By Vivian Blevins
At one time in this country, higher education was delivered in ways that sent out clear messages of exclusion. And then community colleges began to arrived on the scene in the late 1960s with a commitment that, in time, community colleges would be accessible throughout the country. And the planning began.
It was 1973 with Watergate, the opening of the Sears Tower, the promise of an end to the Vietnam War, and the invention of the first handheld mobile phone. This also was the year when Edison State Community College was chartered by the state to serve residents of Darke, Miami and Shelby counties. It was the first state general and technical college in Ohio. There were 309 students enrolled in 30 classes in the 1973-1974 year, and the college was initially housed at what was Spring Creek Elementary School. Today, the Piqua Camus of Edison State occupies a 130-acre campus with additional campuses in Greenville, Troy, and Eaton.
David Johnson, one of the first faculty to be employed reminisces, “When I was hired to teach English composition, literature, and technical writing, the college was known as Edison State General and Technical College. Wright State University faculty provided the instruction the first year, and then it was turned over to the five faculty who were hired in addition to me.”
Johnson continues, “It was my sense that my job was to teach my students basic writing skills, research skills (We had one room for the library with Cathy Oda as librarian), and to encourage the development of critical thinking skills.” Dr. James Funkhouser (1975-2010) indicates that innovation in order to improve instruction in colleges is essential, and he writes, “I don’t know anyone who put more emphasis on and invested more time in finding readings that would be interesting to students while challenging them to develop the critical skills than David. He considered critical thinking essential, and he was determined that teaching composition not be reduced to a “recipe.”
Another of those very early faculty was Keith Roeth (1974-2005). “At Spring Creek School, our faculty offices were in the basement, converted from a boys locker room. We shared many experiences in those offices as we discussed our roles.. Here in West Central Ohio, many of the students in those first years were persons who had not previously had an opportunity to attend college. They had jobs; they had families; they were paying their own way. Students knew each other and would walk out of English straight into my biology class. They wanted to know more about the outside world. David grew up outside of Chicago and had worked with his father, an immigrant from Sweden, who had a construction business. He understood our students and had a strong and sincere desire to help them, to give them a better step up. We all did.”
In regard to use of technology, Johnson says, “I guess I was the forerunner in terms of the use of technology in English courses. My son was working at Panasonic, and I introduced him to a word processing system called Textra. The system was first on a floppy disc and then a hard disc and very easy to use. I will concede, however, that it took us a while to get familiar with what we were doing.” Before long, Johnson, sensing that technology was the coming thing, had all English faculty using a program called ConnectWeb.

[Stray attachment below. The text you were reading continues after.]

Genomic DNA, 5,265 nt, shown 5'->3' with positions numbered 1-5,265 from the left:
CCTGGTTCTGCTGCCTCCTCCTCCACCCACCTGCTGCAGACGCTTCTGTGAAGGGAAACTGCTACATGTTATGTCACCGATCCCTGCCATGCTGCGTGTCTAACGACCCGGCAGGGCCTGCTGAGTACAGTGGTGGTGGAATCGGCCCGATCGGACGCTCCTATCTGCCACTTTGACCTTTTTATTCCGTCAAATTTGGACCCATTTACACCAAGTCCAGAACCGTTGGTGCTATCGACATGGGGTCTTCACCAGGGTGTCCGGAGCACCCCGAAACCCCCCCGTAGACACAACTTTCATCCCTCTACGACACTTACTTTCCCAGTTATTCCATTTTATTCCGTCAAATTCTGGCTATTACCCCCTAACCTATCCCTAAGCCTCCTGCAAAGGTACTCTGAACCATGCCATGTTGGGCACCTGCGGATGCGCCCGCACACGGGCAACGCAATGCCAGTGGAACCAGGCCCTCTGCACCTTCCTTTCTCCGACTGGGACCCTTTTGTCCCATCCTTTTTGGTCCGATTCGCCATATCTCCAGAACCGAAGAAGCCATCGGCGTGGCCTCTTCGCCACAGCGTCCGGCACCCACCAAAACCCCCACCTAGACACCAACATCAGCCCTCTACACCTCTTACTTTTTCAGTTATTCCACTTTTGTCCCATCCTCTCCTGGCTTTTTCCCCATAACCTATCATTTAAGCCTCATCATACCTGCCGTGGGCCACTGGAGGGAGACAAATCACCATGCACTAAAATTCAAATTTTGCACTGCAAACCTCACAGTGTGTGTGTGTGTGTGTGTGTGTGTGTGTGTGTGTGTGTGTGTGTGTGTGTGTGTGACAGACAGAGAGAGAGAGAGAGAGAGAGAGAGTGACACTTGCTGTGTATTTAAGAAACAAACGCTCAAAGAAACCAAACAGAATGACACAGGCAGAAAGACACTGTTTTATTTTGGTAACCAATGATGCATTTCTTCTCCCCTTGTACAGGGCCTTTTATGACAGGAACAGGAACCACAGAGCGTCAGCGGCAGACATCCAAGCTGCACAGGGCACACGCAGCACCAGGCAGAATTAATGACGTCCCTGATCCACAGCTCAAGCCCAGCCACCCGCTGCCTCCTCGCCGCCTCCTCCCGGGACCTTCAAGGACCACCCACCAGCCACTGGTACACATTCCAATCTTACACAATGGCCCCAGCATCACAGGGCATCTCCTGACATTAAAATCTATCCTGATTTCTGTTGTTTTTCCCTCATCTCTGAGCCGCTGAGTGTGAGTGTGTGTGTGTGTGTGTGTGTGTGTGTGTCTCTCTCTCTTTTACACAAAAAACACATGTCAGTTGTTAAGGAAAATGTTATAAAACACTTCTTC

In addition to Johnson’s being a forerunner in technology, retired Edison State professor, Cathryn Essinger (1986-2012) relays, “Johnson was the voice of the faculty as president of the academic senate and then as president of the faculty union. In those roles and in his visits to faculty offices, he gave the faculty a sense of cohesion. Once the college moved to the current location, there was a myth on campus that anything truly academic happened on the second floor where mostly liberal arts faculty were housed, and there is still only one second floor at the college.” Johnson was also known as a curmudgeon, and Essinger reports that he hated Bloom’s taxonomy which he called “an invention of the devil to keep students from thinking.” He also hated the “endless array of forms.”
Dr. Jim Hart, (1981-2005) retired psychology professor, says, “I was always impressed with David’s vocabulary. He could tell you the origins of virtually any word. And he had a talent for poking fun when he thought the college was doing something he believed was stupid, senseless. He wrote scripts where he played a prof who was obsessed with these issues and called him Professor Snark.”
In conclusion, I continue to enjoy hearing these stories at the monthly meetings of the retirees known as the DimBulbs (Do you get the joke? Edison State? Thomas A., inventor of the light bulb?) at the North Star Coffee Station where I update them on recent events at the college. Their camaraderie, their wonderful connections that closely border on love, fascinate me. I want to reveal a little of what Jesse Parete (1978-2009) recently wrote. He began the email with a confession about how he and Johnson regularly went into Richard Bollenbacher’s (1976-2010) office when Dick wasn’t there to drink Dick’s coffee. Then he wrote a joke about a dean of a community college, a joke I didn’t understand. He concluded his memo by reveling in all the fishing trips that he and other faculty, including Johnson, enjoyed at local ponds and that David Johnson received a gift from the college of fishing equipment when he retired in 2009.
How has your local community college impacted your life and the life of your family? If you are willing to do so, send me an email ([email protected]). Perhaps I will write another column about this subject.